(CNET News.com) by Stefanie Olsen. There are few signs of unity in developing technology standards that could be more effective in slowing the deluge of spam, despite America Online, EarthLink, Microsoft and Yahoo scored a major publicity coup earlier this month, when they launched their first joint legal assault against spammers.
- DE - Anti-Spam-Taskforce diskutiert Maßnahmenkatalog +/-
(Heise) Beim zweiten Treffen der Anti-Spam-Taskforce (ASTF) des eco, des Verbands der deutschen Internetwirtschaft, wurde der Entwurf eines gemeinsamen Anti-Spam-Maßnahmenkatalogs diskutiert. Dieses 'Whitepaper' enthält unter anderem Vorschläge für ein 'Trusted Network', innerhalb dessen ein ungefilterter Mailverkehr möglich sein soll. Zur gleichen Zeit hat in Berlin die SPD-Arbeitsgruppe Post und Telekommunikation einen bereits bekannt gewordenen Gesetzentwurf beraten, nachdem Spammer in extremen Fällen sogar ins Gefängnis wandern können.
- DE - Germany Prepares Laws to Battle Spam +/-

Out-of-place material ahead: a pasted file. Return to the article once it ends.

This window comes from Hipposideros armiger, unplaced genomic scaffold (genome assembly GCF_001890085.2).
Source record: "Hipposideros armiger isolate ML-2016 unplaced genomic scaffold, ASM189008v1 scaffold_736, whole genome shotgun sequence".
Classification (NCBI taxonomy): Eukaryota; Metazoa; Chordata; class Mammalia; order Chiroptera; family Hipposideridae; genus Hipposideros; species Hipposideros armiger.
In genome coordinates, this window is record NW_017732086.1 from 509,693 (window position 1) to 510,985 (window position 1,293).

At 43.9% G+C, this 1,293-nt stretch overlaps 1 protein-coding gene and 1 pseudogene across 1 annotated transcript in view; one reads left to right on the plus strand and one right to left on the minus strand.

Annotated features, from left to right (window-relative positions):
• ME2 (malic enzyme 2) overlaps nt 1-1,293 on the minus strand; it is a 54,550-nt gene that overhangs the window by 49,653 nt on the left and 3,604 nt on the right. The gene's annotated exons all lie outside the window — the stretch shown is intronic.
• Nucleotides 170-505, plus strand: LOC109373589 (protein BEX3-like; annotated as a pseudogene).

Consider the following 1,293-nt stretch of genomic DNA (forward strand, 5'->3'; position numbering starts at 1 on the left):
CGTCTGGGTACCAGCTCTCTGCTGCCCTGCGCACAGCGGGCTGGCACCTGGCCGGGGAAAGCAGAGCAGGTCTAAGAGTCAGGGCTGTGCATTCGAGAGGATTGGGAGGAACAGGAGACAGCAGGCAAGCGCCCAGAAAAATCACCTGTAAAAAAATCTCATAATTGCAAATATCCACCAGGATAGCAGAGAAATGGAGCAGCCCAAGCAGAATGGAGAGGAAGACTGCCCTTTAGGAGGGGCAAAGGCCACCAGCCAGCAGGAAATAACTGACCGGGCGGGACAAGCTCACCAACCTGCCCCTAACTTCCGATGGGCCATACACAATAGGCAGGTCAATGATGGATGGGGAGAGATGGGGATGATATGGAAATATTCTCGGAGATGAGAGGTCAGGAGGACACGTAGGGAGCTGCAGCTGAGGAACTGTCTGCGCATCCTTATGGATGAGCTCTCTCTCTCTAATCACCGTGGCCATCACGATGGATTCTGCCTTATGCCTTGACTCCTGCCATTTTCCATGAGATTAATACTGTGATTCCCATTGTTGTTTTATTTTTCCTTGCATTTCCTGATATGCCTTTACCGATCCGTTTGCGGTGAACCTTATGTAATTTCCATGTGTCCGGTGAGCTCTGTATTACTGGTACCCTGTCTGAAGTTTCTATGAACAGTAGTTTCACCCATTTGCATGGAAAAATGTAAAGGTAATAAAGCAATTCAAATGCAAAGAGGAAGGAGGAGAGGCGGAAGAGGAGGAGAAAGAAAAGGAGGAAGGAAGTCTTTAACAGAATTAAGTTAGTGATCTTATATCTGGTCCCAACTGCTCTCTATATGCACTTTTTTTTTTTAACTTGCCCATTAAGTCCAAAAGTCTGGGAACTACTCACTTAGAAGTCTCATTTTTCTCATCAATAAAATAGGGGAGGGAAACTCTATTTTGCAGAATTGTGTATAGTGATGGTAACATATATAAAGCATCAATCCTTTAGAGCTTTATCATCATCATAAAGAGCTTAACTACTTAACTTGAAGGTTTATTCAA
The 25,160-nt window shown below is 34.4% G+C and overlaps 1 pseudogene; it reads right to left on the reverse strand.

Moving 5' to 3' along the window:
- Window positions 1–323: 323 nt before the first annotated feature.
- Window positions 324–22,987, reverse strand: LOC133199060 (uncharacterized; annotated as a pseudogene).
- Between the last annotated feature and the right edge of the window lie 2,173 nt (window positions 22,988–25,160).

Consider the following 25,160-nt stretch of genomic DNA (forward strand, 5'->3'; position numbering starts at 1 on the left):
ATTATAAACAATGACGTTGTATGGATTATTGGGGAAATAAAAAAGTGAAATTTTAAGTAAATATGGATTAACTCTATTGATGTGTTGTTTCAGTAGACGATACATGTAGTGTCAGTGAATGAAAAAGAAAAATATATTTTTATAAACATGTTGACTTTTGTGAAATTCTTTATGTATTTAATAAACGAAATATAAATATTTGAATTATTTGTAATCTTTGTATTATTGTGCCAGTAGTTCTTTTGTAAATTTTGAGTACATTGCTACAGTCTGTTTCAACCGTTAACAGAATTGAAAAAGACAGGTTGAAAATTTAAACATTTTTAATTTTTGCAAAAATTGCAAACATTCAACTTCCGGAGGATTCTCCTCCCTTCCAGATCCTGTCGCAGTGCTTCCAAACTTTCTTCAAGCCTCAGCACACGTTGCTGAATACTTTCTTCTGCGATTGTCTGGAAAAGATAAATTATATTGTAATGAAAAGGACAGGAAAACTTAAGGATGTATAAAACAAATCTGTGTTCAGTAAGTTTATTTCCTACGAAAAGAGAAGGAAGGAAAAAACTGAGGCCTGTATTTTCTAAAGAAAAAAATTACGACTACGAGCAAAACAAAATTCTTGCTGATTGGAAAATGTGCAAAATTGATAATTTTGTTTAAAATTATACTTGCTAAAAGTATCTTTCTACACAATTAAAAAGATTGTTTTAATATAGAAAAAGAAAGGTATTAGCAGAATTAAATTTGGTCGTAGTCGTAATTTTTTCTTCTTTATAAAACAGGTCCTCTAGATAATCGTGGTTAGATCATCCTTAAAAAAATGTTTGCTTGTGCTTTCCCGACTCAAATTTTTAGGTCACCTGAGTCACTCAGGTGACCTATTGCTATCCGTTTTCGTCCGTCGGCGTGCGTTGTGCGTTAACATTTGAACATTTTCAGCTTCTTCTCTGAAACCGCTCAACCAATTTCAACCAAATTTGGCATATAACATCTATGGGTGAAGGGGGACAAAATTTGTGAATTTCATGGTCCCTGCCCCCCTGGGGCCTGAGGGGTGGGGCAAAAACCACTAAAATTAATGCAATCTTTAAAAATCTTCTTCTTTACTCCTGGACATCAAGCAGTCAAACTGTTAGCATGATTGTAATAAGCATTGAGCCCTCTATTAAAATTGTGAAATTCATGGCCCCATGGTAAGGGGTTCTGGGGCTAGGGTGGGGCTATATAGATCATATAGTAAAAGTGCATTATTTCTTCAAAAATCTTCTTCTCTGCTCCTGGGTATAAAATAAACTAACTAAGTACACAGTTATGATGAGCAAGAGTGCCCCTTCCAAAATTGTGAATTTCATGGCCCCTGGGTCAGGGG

(Deutsche Welle) Germany's Social Democrat (SPD) government plans to introduce an 'Anti Spam' law in an attempt to stem the tide of unsolicited junk e-mails that is costing the country millions of euros. The law will be Germany's first attempt at introducing a successful and effective punishment for those unscrupulous companies who bombard inboxes with undesirable advertising mails. The laws will consist of punishments ranging from fines to imprisonment for the worst offenders. Germany was one of the countries criticized last year by the European Commission for not implementing spam restrictions in accordance with an EU directive. Along with Belgium, Greece, France, Luxembourg, the Netherlands, Portugal, Finland and Sweden, Germany failed to adopt the privacy law which would have helped in the EU's fight against unwanted e-mail. "